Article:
Honda CR-V review (2012 - 2018) - MPG, CO2 and Running Costs
Diesel CR-V models offer excellent economy and emissions figures, and are not expensive to insure. Residuals are also very healthy
What the CR-V lacks in driver involvement and excitement, the 1.6 i-DTEC engine more than makes up for with impressive fuel economy and CO2 figures. The lower-powered 118bhp CR-V claims 64.2mpg, as well as 115g/km emissions.
The more powerful 158bhp i-DTEC diesel is still impressive, with a claimed 57.7mpg and 125g/km in SE manual guise. Fit the automatic gearbox, and the official economy figures will plummet by around 2mpg, while emissions will rise by 5-6g/km. Plus, higher trim levels with bigger alloy wheels mildly affect efficiency, too.
Not surprisingly, the 2.0-litre i-VTEC petrol CR-V is less frugal. Manual front-wheel-drive versions claim 39.2mpg economy and 168g/km emissions, while cars specified with an automatic gearbox and 4x4 transmission have official figures as low as 36.7mpg and as high as 179g/km. So while the diesels sit in road tax bands C to E, the petrol CR-Vs fall into band H or I, and will cost you more in road tax.
Lower Benefit in Kind ratings will make the diesels more tempting as company cars; they range from 21 to 25 per cent, whereas the petrol models range from 28 to 30 per cent. That means the cheapest diesel will have an annual tax liability of £82 for 20 per cent rate taxpayers and £164 for those earning at the 40 per cent rate; the most expensive diesel has comparable Benefit in Kind bills of £148 and £296. For the petrol versions, the respective figures are £103 and £206, or £166 and £331.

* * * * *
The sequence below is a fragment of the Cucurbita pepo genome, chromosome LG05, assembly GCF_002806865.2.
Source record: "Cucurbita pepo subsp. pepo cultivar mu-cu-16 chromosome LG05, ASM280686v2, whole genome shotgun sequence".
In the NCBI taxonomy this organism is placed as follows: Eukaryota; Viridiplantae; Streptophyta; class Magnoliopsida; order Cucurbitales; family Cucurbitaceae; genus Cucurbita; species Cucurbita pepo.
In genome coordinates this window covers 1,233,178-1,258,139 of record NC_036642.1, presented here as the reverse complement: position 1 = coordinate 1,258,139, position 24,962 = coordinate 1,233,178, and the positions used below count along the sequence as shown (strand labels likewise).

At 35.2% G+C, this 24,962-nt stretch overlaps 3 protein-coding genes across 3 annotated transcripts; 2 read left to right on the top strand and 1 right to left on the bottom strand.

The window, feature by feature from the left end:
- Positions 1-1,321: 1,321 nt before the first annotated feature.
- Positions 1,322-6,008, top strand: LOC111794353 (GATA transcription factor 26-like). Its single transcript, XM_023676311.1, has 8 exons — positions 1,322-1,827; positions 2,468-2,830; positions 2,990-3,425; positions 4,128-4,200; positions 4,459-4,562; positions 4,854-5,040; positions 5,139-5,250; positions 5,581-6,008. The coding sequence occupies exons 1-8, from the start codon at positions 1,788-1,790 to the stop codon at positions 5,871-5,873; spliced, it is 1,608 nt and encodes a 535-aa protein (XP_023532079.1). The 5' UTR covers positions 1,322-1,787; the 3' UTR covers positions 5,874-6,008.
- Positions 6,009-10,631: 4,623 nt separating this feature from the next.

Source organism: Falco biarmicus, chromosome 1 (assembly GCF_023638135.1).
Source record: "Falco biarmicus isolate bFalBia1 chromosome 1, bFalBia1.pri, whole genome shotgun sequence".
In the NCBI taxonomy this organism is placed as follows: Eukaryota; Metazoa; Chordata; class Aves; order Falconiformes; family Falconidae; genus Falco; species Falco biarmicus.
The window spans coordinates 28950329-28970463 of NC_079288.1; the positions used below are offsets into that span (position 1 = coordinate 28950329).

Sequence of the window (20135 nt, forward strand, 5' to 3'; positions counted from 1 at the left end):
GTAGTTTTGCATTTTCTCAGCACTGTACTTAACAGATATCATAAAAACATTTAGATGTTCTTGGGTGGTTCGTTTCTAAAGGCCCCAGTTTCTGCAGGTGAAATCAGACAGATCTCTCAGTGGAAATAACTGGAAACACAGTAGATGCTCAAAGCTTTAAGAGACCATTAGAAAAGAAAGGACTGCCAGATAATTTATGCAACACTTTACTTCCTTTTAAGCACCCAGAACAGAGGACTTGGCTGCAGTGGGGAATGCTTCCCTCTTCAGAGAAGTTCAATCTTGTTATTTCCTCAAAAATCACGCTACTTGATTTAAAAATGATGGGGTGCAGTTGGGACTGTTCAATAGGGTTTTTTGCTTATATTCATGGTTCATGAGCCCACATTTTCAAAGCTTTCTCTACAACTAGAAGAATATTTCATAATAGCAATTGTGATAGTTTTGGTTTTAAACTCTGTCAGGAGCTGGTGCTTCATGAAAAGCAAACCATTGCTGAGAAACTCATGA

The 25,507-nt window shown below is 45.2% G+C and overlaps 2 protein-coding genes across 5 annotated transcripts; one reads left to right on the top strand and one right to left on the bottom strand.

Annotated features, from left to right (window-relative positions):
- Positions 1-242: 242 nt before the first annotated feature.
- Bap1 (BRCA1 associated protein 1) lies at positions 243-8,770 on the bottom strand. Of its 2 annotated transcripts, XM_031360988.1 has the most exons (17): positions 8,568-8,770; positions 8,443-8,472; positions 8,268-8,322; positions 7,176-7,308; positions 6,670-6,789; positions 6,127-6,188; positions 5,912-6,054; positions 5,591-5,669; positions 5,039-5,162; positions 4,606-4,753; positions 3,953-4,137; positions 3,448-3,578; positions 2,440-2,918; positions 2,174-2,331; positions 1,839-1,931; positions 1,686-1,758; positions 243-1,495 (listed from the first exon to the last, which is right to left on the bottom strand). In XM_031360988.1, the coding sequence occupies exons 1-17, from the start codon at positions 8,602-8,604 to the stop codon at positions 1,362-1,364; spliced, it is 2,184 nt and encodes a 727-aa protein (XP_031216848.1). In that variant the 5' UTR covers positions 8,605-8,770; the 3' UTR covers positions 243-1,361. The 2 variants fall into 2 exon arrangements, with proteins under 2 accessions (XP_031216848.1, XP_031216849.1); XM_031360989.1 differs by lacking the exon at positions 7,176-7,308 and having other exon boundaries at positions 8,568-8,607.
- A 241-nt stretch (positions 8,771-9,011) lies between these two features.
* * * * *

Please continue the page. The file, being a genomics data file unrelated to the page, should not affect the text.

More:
The petrol models are cheaper to insure than the diesels, with the S and SE-spec CR-Vs sitting in group 22, and the SR and EX range-toppers in group 23. For the diesels, opting for four-wheel drive has a negative impact on the cost of insurance. All the two-wheel-drive variants are in groups 22 and 23, like the petrols, but specifying 4WD sees the CR-V placed in groups 26 and 27.
Strong residual values should help to offset the Honda’s high purchase price. Diesel CR-Vs are predicted to hold on to as much as 40 per cent of their original purchase price over three years and 60,000 miles, which is an impressive second-hand performance.
In this review
- 1Honda CR-V review (2012 - 2018)The Honda CR-V is less engaging to drive than the class leaders, but it’s practical, comfortable and reliable
- 2Engines, performance and driveStrong diesels and good refinement mark CR-V out, although nine-speed auto isn't so impressive
- 3MPG, CO2 and Running Costs - currently readingDiesel CR-V models offer excellent economy and emissions figures, and are not expensive to insure. Residuals are also very healthy
- 4Interior, design and technologyRecent facelift has improved the CR-V's looks, but design inside and out is still safe rather than exciting
- 5Practicality, comfort and boot spaceMassive boot and intelligently designed interior are the CR-V's strongest suits: if only Honda offered a seven-seat option
- 6Reliability and SafetyHonda's long-standing reputation for reliability filters into the CR-V range, while fixed-price servicing keeps maintenance costs down